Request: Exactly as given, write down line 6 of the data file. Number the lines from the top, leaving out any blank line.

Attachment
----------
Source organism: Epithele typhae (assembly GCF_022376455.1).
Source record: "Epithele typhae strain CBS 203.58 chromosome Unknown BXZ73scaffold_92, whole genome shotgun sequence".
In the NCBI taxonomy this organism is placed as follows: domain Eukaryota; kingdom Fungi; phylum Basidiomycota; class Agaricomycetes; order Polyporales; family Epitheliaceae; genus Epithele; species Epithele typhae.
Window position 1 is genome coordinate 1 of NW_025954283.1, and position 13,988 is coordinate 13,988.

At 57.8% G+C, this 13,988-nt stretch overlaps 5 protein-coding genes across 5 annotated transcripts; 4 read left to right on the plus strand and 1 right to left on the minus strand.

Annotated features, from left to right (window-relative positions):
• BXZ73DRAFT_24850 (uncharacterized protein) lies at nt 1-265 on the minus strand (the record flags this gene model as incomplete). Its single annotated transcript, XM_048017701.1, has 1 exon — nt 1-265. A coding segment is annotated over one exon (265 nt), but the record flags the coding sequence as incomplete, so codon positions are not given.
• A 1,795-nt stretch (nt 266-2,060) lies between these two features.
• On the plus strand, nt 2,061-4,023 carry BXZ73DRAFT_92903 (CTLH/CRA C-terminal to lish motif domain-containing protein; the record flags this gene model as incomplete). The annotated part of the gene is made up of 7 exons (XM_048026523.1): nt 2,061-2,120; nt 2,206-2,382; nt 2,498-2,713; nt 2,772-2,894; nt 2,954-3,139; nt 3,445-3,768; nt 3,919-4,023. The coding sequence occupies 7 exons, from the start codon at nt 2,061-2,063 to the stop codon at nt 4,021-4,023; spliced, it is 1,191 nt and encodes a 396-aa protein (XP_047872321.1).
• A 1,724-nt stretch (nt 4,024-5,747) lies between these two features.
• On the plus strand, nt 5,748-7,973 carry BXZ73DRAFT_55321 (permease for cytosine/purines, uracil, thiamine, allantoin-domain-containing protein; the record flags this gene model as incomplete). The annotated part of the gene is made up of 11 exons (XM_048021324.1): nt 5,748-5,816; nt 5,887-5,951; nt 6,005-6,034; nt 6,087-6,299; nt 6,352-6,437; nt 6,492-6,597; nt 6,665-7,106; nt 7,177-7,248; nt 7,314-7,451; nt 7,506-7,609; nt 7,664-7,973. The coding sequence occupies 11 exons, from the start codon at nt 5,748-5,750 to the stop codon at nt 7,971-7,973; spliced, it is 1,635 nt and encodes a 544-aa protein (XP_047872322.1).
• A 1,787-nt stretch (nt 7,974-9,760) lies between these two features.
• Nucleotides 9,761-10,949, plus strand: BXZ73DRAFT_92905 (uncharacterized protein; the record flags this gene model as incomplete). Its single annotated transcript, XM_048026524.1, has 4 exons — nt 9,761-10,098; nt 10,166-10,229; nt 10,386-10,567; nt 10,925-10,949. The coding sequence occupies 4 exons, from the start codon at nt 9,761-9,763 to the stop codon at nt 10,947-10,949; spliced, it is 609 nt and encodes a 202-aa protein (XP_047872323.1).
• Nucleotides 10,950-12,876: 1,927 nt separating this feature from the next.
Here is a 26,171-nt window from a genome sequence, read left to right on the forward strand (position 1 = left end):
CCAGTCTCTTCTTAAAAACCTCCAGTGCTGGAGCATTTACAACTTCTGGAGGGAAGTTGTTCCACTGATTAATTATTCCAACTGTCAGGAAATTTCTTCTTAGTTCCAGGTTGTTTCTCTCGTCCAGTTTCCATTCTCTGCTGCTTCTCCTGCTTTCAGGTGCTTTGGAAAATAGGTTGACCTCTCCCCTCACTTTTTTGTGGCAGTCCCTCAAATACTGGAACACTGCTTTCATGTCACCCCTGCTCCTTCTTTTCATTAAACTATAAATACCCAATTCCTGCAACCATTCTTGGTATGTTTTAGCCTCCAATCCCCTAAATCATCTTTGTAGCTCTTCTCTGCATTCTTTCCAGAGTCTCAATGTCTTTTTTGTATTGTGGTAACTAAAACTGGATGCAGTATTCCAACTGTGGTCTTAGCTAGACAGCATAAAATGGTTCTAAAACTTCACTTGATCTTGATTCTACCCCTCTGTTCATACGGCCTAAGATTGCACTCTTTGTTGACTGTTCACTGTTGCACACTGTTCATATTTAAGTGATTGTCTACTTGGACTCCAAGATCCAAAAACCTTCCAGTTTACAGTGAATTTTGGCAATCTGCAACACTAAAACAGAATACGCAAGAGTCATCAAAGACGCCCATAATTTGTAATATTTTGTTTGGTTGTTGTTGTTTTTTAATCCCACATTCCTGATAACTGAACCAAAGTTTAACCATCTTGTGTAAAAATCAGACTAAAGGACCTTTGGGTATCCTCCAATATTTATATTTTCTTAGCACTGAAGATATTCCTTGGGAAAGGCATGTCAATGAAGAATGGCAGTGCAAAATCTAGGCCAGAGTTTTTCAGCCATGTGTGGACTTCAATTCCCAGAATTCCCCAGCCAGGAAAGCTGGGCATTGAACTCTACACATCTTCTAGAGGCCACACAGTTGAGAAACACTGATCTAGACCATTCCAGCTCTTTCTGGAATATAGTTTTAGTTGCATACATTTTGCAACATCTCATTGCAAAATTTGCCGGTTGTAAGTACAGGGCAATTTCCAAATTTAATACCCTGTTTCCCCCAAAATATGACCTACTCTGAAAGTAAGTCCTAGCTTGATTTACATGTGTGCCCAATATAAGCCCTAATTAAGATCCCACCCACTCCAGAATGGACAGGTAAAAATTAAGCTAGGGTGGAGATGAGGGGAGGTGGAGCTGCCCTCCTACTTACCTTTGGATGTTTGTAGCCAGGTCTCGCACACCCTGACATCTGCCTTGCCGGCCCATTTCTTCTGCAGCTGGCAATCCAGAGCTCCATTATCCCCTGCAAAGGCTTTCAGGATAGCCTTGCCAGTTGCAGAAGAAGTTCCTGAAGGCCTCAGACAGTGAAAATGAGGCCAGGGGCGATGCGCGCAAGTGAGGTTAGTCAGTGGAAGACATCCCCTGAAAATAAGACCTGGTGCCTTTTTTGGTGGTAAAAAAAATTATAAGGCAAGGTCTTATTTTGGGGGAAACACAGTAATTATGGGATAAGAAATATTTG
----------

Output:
Annotated features, from left to right (window-relative positions):